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Google Contract Workers Say They Were Fired for Union Talks


Google Vice President Majd Bakar speaks on-stage during the annual Game Developers Conference at Moscone Center in San Francisco, California on March 19, 2019.

Google Vice President Majd Bakar speaks on-stage during the annual Game Developers Conference at Moscone Center in San Francisco, California on March 19, 2019.
Photo: Josh Edelson (Getty Images)

Google contract workers at multiple data centers filed unfair labor practice complaints Thursday against Alphabet for alleged firings in retaliation for union activity. The allegations come within days of a separate National Labor Relations Board complaint accusing Apple of illegally intimidating and discriminating against unionizing employees. Together, the cases highlight the simmering tensions between tech’s budding labor movement and resistant management.

The pair of labor complaints, which were viewed by Gizmodo, accuse Google of terminating two workers at Google’s Council Bluffs data center after they attempted to discuss their pay and working conditions. The complaints, filed by the Alphabet Workers Union, alleged the firings were motivated in part by the workers’ affiliation with the union and that the firing could serve as intimidation to prevent other workers from joining. The AWU, which represents both full-time and contract workers at the company, told Gizmodo they believed this was the first instance of Google firing workers for their participation in the union.

Google did not respond to Gizmodo’s request for comment.

The AWU claims an Iowa data center contractor faced intimidation after they suggested a walkout in a private worker chat. The demonstration would have protested the implementation of a newly proposed time clock policy. Management allegedly caught wind of the message, pulled the technician aside and said they were unhappy. That, according to the AWU, amounts to an act of intimidation for suggesting collective action.

“It doesn’t feel good to go to work and feel like I have to look over my shoulder. I want us to be able to express our grievances, whether something small like the time clock or something bigger like better salaries, and know we’ll be taken seriously,” Elissia Cave, a data center technician and AWU member said in a statement. “We shouldn’t have to worry about whether we will lose our job whenever we speak.”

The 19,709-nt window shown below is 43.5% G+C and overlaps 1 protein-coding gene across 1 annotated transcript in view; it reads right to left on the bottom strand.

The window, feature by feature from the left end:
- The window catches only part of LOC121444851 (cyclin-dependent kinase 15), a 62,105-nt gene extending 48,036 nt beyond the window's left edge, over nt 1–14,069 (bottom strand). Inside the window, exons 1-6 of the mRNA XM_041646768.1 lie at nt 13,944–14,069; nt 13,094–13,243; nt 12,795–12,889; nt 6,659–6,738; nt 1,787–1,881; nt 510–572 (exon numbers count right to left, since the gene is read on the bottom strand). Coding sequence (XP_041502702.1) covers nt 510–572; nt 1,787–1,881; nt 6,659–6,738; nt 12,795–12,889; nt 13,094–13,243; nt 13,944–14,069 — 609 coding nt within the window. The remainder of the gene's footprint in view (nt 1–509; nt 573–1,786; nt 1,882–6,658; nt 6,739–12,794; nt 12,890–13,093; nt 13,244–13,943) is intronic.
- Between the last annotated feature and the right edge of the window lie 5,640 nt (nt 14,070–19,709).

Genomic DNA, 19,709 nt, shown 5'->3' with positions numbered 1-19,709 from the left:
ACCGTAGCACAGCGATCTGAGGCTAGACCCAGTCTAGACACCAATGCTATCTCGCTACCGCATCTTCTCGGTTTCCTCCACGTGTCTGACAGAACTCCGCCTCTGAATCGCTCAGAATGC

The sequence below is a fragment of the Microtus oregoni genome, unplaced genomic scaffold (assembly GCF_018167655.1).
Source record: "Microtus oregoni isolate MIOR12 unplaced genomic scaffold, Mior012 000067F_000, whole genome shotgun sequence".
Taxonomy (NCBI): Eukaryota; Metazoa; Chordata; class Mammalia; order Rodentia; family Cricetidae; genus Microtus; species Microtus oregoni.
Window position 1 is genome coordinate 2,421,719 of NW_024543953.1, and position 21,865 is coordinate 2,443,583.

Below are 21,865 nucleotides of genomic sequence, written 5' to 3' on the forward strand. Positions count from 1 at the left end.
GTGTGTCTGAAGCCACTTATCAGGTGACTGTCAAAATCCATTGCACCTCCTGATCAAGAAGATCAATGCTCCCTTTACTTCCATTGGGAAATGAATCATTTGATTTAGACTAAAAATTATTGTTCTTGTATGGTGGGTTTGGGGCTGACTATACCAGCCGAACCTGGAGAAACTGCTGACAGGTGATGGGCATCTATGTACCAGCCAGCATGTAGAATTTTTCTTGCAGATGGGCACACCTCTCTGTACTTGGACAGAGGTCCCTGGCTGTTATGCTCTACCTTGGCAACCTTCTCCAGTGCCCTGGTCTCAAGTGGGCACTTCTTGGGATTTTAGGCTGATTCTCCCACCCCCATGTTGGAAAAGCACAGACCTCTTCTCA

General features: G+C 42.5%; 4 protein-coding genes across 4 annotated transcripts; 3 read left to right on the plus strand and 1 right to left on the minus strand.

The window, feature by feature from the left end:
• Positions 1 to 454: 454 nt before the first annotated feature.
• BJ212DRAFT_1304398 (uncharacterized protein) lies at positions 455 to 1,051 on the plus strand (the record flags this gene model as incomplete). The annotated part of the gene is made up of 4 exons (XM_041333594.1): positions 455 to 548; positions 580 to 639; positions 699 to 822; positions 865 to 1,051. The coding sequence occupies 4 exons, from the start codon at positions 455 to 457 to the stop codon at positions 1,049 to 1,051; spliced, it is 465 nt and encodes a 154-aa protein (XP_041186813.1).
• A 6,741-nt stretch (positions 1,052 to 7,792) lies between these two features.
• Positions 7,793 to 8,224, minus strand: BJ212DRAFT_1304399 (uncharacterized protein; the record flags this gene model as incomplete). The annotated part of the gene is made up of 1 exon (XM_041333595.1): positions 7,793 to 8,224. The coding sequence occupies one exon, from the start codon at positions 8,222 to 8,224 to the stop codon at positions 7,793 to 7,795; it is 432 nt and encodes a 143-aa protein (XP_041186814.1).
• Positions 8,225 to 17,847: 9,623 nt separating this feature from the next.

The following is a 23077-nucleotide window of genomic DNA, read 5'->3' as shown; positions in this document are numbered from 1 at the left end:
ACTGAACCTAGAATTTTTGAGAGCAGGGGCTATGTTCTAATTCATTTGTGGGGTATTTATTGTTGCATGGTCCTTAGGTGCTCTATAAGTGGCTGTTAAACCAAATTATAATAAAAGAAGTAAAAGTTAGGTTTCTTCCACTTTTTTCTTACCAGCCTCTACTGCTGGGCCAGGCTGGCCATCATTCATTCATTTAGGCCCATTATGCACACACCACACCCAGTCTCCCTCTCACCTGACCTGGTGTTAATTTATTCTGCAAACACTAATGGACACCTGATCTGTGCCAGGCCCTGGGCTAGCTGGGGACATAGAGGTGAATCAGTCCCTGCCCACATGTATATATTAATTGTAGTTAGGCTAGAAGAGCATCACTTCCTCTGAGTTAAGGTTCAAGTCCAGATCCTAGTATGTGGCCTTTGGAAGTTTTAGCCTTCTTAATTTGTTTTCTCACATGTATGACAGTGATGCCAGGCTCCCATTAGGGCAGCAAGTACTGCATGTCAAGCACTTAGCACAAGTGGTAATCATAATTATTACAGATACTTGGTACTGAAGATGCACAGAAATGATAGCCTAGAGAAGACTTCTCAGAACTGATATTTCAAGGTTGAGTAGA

In a separate filing, the AWU claims Google revoked the security clearances of several data center security guards in North and South Carolina after they engaged in a campaign for workplace benefits. Another two workers had their pay docked and did not receive a renewal of their contracts after discussing workplace conditions, the AWU alleges. The workers’ complaints involved disputes over sick pay and parental leave, among other issues. Both Google and the two relevant contractor companies, Modis and Allied Universal, were accused in the complaints.

“Workers deserve to organize and win without being punished for their success,” Heather Smith, an Allied Universal Security said in a statement. “We need greater transparency on the job and clear protections to prevent workers from retaliation at work.”

The recent allegations, according to the AWU, mark the latest in a trend of workplace controversies at Google’s data centers. Last year, Google contract workers in Council Bluffs, Iowa organized against Google after Modis temporarily denied workers pandemic attendance bonuses. Prior to that, the AWU filed an unfair labor practice complaint against Google for allegedly illegally suspending a South Carolina data center contractor after voicing support for a union.

Tech labor tensions are bubbling up outside of the Alphabet ecosystem as well. Earlier this week, Amazon suspended around 50 of its night shift warehouse workers who refused to work the previous day after a cardboard compactor caught fire. Days later, the National Labor Relation Board filed a complaint against Apple claiming the company prohibited retail workers in a New York store from handing out pro-union material in a breakroom. Previous complaints lodged by Communication Workers of America alleged Apple forced its employees to sit through anti-union presentations. Apple retail workers in Maryland voted to form the first union in that company’s history earlier this year. Workers in Oklahoma and New York Apple Stores are considering unionization votes as well.

“Google has refused to provide workers with clear, safe, and protected avenues to raise concerns when these TVC companies fail to do right by their workers, and their legal obligations to Google,” AWU Executive Chair Parul Koul said in a statement.

“The minimum standard of benefits that Google requires is just that—minimum. Google can and must take steps to ensure every worker, including all TVC workers, do not face retaliation on the job for exercising their right to organize.”



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